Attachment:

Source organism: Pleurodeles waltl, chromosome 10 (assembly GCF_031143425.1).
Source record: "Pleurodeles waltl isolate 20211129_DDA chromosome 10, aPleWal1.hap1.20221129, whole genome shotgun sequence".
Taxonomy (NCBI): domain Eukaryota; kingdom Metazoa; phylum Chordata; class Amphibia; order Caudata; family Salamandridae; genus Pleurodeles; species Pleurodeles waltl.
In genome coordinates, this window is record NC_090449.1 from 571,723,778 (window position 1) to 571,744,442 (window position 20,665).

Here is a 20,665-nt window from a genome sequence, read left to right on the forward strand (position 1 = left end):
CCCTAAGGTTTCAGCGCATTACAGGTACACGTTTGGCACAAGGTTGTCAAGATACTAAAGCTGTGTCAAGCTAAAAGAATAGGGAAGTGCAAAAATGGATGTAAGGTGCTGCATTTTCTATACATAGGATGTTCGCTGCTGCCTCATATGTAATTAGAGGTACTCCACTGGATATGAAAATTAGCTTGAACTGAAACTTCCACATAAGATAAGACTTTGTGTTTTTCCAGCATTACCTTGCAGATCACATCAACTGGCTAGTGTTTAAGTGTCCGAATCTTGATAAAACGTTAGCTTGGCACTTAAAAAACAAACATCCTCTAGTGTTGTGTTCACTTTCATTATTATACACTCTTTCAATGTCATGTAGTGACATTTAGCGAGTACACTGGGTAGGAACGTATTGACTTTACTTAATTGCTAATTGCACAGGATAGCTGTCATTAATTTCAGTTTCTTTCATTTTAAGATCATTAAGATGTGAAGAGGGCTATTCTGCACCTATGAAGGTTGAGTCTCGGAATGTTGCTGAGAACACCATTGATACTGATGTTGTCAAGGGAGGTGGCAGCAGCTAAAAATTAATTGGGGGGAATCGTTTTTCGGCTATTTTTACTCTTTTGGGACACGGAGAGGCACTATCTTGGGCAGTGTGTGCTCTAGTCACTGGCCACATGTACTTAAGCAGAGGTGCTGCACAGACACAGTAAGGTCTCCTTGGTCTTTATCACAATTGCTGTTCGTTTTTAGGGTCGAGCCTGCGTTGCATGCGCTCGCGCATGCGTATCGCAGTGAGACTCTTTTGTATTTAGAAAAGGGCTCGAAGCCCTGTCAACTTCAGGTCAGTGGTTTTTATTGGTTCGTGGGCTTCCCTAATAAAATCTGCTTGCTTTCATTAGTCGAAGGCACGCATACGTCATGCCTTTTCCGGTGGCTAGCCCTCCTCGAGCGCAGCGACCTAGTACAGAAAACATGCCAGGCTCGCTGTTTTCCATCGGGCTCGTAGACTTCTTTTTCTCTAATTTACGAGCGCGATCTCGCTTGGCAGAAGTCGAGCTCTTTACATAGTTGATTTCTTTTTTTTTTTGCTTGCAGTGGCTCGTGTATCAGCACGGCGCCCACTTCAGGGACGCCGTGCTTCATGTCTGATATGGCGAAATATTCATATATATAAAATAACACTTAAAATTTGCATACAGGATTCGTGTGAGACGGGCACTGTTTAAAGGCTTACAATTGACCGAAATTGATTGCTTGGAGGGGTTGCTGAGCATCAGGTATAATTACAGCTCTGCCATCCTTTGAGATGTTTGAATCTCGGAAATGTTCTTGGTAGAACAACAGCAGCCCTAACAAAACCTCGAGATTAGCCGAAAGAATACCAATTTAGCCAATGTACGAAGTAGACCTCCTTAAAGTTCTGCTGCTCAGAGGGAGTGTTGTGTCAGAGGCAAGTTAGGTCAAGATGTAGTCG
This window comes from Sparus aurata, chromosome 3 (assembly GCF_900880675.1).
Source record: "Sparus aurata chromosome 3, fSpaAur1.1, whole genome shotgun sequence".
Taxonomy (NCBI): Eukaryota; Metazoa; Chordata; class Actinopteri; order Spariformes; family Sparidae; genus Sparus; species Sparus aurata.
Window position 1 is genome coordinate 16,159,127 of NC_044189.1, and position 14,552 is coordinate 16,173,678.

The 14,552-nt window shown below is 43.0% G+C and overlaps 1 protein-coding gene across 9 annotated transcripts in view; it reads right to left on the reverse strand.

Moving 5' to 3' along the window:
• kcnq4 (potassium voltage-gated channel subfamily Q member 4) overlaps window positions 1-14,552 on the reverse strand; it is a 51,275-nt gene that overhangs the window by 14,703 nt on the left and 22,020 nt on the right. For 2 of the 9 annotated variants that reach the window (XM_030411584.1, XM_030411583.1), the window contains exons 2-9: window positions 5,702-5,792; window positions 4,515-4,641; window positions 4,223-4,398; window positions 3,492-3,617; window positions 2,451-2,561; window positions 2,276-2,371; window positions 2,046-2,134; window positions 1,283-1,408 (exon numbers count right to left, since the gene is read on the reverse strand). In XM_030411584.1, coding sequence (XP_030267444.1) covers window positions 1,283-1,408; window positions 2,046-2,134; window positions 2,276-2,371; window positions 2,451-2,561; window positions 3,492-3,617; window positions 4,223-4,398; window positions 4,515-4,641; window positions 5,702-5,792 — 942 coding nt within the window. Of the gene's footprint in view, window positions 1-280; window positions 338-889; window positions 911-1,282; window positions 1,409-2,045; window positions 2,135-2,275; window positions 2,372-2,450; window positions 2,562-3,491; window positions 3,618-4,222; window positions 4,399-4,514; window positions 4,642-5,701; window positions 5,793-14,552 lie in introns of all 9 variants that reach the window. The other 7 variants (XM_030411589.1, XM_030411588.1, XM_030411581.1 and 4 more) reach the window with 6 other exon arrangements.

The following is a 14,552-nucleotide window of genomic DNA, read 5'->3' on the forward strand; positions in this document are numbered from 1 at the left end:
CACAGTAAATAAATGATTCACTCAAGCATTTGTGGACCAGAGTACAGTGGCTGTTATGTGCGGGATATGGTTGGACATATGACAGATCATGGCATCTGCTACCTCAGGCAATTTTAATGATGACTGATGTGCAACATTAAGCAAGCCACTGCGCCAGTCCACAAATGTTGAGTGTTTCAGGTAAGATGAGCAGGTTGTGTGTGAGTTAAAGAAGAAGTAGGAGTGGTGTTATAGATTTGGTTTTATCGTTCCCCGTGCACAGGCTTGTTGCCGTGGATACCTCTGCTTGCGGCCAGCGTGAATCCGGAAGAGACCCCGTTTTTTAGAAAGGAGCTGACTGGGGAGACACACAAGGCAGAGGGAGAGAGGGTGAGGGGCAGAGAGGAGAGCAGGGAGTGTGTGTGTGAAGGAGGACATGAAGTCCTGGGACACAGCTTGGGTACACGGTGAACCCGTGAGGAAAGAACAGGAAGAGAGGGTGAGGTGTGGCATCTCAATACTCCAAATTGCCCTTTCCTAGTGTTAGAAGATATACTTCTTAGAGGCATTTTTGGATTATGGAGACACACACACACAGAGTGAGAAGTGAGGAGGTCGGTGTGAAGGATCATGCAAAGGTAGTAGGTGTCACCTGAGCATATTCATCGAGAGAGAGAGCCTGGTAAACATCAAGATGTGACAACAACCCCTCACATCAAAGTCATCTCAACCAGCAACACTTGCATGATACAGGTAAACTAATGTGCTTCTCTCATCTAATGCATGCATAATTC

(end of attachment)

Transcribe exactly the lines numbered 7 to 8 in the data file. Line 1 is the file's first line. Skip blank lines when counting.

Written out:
This window comes from Sparus aurata, chromosome 3 (assembly GCF_900880675.1).
Source record: "Sparus aurata chromosome 3, fSpaAur1.1, whole genome shotgun sequence".